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Lime industry

Ein Kalkwerk vor einem Steinbruch.

Raw materials make carbon emissions unavoidable in lime production

Lime is an indispensable for the modern age, being an essential material for use in construction and a basic material for many another sectors. Lime is not only needed for manufacturing iron and glass as well as chemical and medical products but is also important in agriculture and the food industry. Other uses for lime include drinking water purification, waste water treatment and industrial flue gas scrubbing, as well as residential housing construction and road building. Lime is an ever-present and vital resource that enables our day-to-day lives.

Currently, around 6.4 million tonnes of lime are produced every year in Germany. Producing one tonne of lime causes the emission of about 750 kg of CO2 into the atmosphere. In 2021, the production of lime for industrial and construction resulted in emissions totalling roughly 7 million tonnes of CO2, which is equivalent to around 1.8 percent of industrial and energy emissions in Germany. Most of these emissions, roughly two thirds, result from the calcination of the raw material – essential for both the process and material itself. During the calcination process, chemical reactions occur at high temperatures of around 900 °C that expel carbon dioxide from the limestone. These emissions result from the raw material itself and are unavoidable. The other third of the emissions results from the high temperatures needed and therefore stems from the combustion of fuel to produce energy.

Approaches to climate-neutral production

When compared with figures for other sectors, total carbon emissions from the lime industry are comparatively low. Even so, cutting these annual emissions of several million tonnes of CO2 also helps Germany to achieve its climate neutrality targets. To do so, approaches are concentrating on the use of alternative fuels and green electricity as key technologies for climate-neutral lime production. Due to the significant proportion of emissions caused by the raw material itself during manufacturing, there is a strong focus on separation technologies followed by storage or usage of the CO2 (CCU/CCS technologies).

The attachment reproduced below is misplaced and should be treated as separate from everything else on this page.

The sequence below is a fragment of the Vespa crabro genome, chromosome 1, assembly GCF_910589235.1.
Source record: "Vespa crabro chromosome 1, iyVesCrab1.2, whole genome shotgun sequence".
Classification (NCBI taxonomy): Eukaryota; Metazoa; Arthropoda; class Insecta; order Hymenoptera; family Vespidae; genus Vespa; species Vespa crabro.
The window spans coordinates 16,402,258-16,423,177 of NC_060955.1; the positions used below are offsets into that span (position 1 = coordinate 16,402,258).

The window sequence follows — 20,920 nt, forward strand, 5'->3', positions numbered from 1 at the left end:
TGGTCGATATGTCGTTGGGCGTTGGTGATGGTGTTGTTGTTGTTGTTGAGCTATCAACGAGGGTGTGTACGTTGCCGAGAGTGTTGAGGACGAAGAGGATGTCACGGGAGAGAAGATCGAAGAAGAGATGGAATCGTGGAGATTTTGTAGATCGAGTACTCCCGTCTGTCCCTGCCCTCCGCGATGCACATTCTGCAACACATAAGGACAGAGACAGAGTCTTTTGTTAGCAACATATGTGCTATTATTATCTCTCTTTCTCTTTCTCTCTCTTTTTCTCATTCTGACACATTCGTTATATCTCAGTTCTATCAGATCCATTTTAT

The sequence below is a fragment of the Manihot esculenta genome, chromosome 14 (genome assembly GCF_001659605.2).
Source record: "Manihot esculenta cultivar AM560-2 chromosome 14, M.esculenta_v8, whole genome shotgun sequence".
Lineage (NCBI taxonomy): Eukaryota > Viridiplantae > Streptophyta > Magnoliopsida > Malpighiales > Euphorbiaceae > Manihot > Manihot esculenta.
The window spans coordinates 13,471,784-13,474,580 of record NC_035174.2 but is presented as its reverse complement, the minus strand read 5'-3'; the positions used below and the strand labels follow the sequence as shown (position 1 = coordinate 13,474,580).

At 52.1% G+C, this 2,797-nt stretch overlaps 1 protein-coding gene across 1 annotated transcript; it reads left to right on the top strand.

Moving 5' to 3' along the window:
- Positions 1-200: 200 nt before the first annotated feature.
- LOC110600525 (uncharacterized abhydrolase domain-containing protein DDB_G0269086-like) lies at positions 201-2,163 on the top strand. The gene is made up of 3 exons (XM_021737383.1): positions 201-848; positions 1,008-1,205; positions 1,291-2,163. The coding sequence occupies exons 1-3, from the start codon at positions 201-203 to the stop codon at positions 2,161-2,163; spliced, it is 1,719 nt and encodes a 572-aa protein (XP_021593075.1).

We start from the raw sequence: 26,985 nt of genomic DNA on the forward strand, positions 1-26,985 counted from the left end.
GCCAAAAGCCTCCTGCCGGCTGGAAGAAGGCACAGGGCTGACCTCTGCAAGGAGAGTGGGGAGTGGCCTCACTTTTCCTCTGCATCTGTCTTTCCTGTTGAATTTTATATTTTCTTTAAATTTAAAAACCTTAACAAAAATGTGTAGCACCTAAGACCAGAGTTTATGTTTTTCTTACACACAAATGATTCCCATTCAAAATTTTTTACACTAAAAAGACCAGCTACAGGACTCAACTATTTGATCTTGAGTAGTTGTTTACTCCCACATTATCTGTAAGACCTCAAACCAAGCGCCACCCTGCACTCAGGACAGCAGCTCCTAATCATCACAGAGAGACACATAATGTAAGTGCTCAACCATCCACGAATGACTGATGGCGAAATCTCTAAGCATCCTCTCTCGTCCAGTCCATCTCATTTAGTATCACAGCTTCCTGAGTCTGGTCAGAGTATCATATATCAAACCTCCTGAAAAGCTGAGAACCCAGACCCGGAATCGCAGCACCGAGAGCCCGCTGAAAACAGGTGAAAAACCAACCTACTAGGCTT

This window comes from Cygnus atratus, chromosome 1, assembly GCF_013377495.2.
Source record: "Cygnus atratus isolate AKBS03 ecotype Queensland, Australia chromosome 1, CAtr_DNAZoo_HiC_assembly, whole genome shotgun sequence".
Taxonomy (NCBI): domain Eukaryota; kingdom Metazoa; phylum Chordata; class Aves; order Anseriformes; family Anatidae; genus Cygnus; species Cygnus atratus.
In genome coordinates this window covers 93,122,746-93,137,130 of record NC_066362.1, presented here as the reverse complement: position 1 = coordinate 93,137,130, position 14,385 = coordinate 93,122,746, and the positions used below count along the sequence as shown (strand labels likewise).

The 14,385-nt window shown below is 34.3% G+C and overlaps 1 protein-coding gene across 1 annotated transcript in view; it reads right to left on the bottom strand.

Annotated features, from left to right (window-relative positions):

Current research in the industry is addressing what is known as the ‘carbonation’ of lime products. As a result of its chemical makeup, lime has the capability to bind CO2, depending on the application. This process is referred to as carbonation. Research has identified eight industrial processes in which this carbonation can occur – which include the commonest use cases for lime, namely iron or steel production and flue gas scrubbing. This offers a way to bind the CO2 emitted due to the nature of the raw material back into the actual product.

The biggest challenge for the lime industry

Reducing the unavoidable, raw material-based emissions presents the lime industry with a unique challenge. Even if the energy-intensive calcination process is fully electrified, other technologies need to be implemented for the separation of the CO2 to achieve climate-neutral lime production.

While CCUS technologies could be deployed for this purpose, they have met with strong resistance in relation to the phasing out of fossil fuels in recent years. However, they are starting to win broader acceptance in the context of climate change mitigation. That said, a set of policy frameworks and legislation that defines a clear set of terminology together with limit values continues to be lacking. Preferably, CCUS would be deployed as an interim technology for unavoidable emissions and should not work to delay fossil fuel exit strategies.

In addition, the process will require a corresponding infrastructure in the near future, to facilitate the transportation of the captured CO2 to storage facilities or for downstream use in other industrial processes – such as the basic chemicals industry or the food industry.

Regulatory frameworks for successful reductions in carbon emissions

Rolling out a new technology is typically associated with large upfront investment costs. To be able to plan for the long term, companies therefore need to be assured that their investments are protected. An appropriate legal basis for carbon storage also needs to be established. Social acceptance also has an important role to play.


Bianca Dornisch-Bund
Cement and lime industry, glass industry
0355 47889-141 Write E-Mail

Examples from practice

Ein Kalkwerk vor einem Steinbruch.


Options for capturing atmospheric carbon by raising alkalinity

Studies on decarbonisation the lime industry